As I was cycling home from work yesterday evening, I decided to stop off at Waitrose at the Barbican. As I pulled up at the bike racks outside the shop, I saw some kids hanging around eyeing up the bikes. I chose an area close to the shop entrance and started to sort out locking up my bike while keeping an eye on them. I noticed one of them was riding a bike that didn’t look like a young man’s bike – it was basically a shopper bike normally ridden quite gently by women – and I got increasingly suspicious. Then a young guy walked up to one of the bikes and started fussing with the chain, in a way you would if your lock isn’t very good, or perhaps if you’re trying to cut a chain. As he turned away, with the bike, I saw wire cutters in his hand and I confronted him as he got on the bike. The confrontation went something like this.
me: excuse me, are you stealing that bike?
- he looks at me blankly
me: hey, are you stealing that bike?
him: what are you saying?
me: show my your key then.
- he starts to pull away on the bike. I follow him.
me: what are you doing? You’re stealing that bike. Give it back. Get off.
- he keeps moving.
me: hey! that’s someone’s bike. You’re fucking stealing it. Get off it.
- he keeps moving and I follow him into the road. I push him and he doesn’t fall but he gets sort of trapped, on the bike, against a bollard on the side of the road. He hits me, on the arm, I think.
me: give it back! You’re stealing that.
His friend, shouting from up the road, on another bike: hit her in the face.
- He looks at me like he’s considering it, but won’t do it.
- I realise I’m carrying my lock.
Me: Give it back.
- I hit him on the arm with my lock. He grabs my lock, but doesn’t take it off me.
His friend: hit her!
- I realise there are a group of friends and they are cycling towards me.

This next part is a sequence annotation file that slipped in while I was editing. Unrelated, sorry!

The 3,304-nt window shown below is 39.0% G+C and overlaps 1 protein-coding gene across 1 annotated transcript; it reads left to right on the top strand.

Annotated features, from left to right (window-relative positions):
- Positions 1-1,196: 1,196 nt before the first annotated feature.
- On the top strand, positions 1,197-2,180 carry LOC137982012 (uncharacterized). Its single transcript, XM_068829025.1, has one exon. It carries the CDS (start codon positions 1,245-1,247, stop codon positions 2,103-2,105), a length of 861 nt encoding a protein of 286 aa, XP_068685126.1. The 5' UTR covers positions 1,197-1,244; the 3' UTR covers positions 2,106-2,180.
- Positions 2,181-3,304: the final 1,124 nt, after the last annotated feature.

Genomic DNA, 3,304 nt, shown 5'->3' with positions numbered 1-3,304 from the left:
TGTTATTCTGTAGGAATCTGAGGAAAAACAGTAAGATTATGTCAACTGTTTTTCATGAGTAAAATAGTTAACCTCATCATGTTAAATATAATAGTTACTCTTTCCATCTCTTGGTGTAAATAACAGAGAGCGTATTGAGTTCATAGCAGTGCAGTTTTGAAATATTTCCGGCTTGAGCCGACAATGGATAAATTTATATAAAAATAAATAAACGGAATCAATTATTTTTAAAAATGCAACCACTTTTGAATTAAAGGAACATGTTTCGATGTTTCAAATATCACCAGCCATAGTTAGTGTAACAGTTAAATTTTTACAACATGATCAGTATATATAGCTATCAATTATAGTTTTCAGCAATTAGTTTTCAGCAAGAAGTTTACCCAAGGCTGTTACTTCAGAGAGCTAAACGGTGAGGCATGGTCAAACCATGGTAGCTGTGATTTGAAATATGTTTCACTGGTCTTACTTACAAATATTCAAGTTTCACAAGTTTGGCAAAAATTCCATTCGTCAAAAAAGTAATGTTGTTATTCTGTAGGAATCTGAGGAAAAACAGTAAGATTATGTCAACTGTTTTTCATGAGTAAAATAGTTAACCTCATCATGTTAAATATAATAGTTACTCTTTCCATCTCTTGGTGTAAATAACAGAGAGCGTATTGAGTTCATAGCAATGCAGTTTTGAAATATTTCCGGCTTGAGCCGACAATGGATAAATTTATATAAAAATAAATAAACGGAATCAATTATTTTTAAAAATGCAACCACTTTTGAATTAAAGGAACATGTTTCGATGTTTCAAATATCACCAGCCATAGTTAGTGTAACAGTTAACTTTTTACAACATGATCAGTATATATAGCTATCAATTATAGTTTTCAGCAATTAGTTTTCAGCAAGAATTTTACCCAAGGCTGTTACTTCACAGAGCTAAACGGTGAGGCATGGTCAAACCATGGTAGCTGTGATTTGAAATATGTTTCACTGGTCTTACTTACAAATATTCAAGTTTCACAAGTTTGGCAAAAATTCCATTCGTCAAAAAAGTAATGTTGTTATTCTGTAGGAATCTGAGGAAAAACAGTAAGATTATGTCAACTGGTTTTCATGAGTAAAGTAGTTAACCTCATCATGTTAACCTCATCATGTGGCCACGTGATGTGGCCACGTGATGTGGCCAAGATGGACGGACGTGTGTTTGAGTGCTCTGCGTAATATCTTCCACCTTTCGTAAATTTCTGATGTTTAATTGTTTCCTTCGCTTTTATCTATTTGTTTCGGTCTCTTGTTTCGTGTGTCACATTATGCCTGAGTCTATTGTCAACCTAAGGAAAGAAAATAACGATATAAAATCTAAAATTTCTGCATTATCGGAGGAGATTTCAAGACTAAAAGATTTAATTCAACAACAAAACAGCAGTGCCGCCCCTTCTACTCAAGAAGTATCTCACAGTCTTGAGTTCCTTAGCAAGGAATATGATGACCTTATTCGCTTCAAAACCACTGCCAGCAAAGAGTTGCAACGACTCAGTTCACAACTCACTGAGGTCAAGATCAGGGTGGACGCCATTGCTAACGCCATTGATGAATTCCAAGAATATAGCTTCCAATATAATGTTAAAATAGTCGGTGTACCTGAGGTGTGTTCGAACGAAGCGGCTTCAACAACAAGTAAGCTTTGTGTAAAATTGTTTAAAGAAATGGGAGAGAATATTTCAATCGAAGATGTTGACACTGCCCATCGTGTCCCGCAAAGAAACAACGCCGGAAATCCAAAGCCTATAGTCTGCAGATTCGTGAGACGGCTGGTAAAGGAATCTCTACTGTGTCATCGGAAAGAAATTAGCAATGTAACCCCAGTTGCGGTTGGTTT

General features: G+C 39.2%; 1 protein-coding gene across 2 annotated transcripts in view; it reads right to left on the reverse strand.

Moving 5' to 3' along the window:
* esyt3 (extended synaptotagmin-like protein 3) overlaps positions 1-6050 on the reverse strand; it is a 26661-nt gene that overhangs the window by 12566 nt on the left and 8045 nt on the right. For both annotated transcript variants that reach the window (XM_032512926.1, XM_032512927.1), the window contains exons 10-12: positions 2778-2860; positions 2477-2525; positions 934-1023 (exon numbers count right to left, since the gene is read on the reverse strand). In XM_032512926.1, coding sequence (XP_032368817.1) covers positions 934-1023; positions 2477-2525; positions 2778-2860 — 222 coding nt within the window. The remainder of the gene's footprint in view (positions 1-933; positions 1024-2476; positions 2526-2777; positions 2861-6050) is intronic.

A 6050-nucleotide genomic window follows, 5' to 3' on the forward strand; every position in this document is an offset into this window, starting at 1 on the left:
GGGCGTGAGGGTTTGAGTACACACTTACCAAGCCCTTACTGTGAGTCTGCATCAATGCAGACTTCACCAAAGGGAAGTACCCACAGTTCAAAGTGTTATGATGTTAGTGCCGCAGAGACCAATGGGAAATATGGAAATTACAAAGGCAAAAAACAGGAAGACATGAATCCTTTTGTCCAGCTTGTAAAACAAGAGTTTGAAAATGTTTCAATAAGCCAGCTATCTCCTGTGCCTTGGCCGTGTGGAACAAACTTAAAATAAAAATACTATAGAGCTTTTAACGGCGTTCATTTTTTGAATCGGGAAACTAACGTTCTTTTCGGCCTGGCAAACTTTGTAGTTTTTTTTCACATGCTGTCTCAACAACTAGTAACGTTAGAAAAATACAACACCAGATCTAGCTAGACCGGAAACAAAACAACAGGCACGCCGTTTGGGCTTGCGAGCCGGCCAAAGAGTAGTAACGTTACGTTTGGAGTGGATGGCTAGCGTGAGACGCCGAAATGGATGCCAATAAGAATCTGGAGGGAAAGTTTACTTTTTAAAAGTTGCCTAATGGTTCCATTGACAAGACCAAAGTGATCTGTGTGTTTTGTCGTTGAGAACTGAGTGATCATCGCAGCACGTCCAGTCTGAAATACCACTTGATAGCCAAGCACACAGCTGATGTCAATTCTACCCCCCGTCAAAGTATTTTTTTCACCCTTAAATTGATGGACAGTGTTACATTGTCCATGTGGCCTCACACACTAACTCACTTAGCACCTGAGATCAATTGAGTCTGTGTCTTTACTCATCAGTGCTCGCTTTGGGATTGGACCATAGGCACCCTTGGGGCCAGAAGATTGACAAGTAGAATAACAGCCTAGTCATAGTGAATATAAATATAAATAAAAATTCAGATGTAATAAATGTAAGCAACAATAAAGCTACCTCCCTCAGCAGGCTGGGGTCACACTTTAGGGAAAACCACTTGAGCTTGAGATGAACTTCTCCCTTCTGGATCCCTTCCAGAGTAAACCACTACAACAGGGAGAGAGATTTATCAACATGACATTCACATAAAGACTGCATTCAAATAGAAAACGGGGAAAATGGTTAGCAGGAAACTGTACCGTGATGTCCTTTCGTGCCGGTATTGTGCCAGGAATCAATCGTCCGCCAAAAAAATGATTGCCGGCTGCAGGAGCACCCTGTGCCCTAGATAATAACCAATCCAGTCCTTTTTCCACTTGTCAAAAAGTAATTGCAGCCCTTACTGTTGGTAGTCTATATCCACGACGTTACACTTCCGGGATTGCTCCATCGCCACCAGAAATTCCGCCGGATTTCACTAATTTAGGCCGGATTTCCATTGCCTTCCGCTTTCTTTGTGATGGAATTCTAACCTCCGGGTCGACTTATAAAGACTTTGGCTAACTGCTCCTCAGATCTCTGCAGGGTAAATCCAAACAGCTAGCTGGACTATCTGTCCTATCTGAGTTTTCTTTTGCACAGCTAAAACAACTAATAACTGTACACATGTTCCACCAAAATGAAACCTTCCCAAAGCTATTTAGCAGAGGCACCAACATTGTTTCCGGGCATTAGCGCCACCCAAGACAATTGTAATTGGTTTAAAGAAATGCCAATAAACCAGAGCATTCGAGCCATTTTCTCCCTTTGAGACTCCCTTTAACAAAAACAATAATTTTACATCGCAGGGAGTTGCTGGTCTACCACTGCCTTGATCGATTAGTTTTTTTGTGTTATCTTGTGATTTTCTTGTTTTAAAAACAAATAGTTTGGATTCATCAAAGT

One of them says: get her bike!
- Another one kicks me as they cycle past. I get distracted and head for my bike. They escape.
I get back to my bike and a guy comes up and says he just told Waitrose security about the kids and they said the bike racks weren’t their responsibility.
A woman with a bike says I shouldn’t have confronted the kids. What if they’d had a knife?
I swear about Waitrose security. I swear about the kids and the pure front of stealing a bike in front of everyone.
A woman in a car says she saw the clippers the kid used.
The woman in the car drives off. The man who spoke to security goes back in the shop. The woman who told me not to act locks up her bike and goes into the shop.
I get a bit shaky and scared and want to cry. Adrenaline. I decide to not hang about, as those kids know exactly what I look like and exactly where I am. I head off and a couple of minutes later I pause for a moment to cry as the adrenaline rushes through my body, before cycling home and emailing Waitrose about their security policy.
Was I right to confront potentially dangerous kids (a group of about 5, probably about 16-years-old, I would guess) when they were obviously breaking the law?
Or, from the other perspective, why didn’t any of the other people intervene to help?
I am fairly certain that about a year ago I would not have acted with such confidence and aggression, although I think I would have said something. It was obviously not what the guy was expecting at all. I attribute this change to my taekwondo classes. I was not phased by being hit or kicked at all – far worse happens in class – and the way I moved towards him, shouting and assertive, was, in retrospect, very similar to how we are taught to attack when we do sparring training.
And do I think I did the right thing? Yes, I do. But I worry what would have happened if one of those kids had actually gone for me seriously. I had wrongly assumed that all the other people there would help, or in some way protect me from serious harm. I’m now not so sure that would have been the case and that depresses me perhaps more than anything. Those kids thought no one would do anything, and I think they would have been right if I hadn’t acted. They don’t need to carry knives. They just have to have everyone else think they are and they can do whatever they want.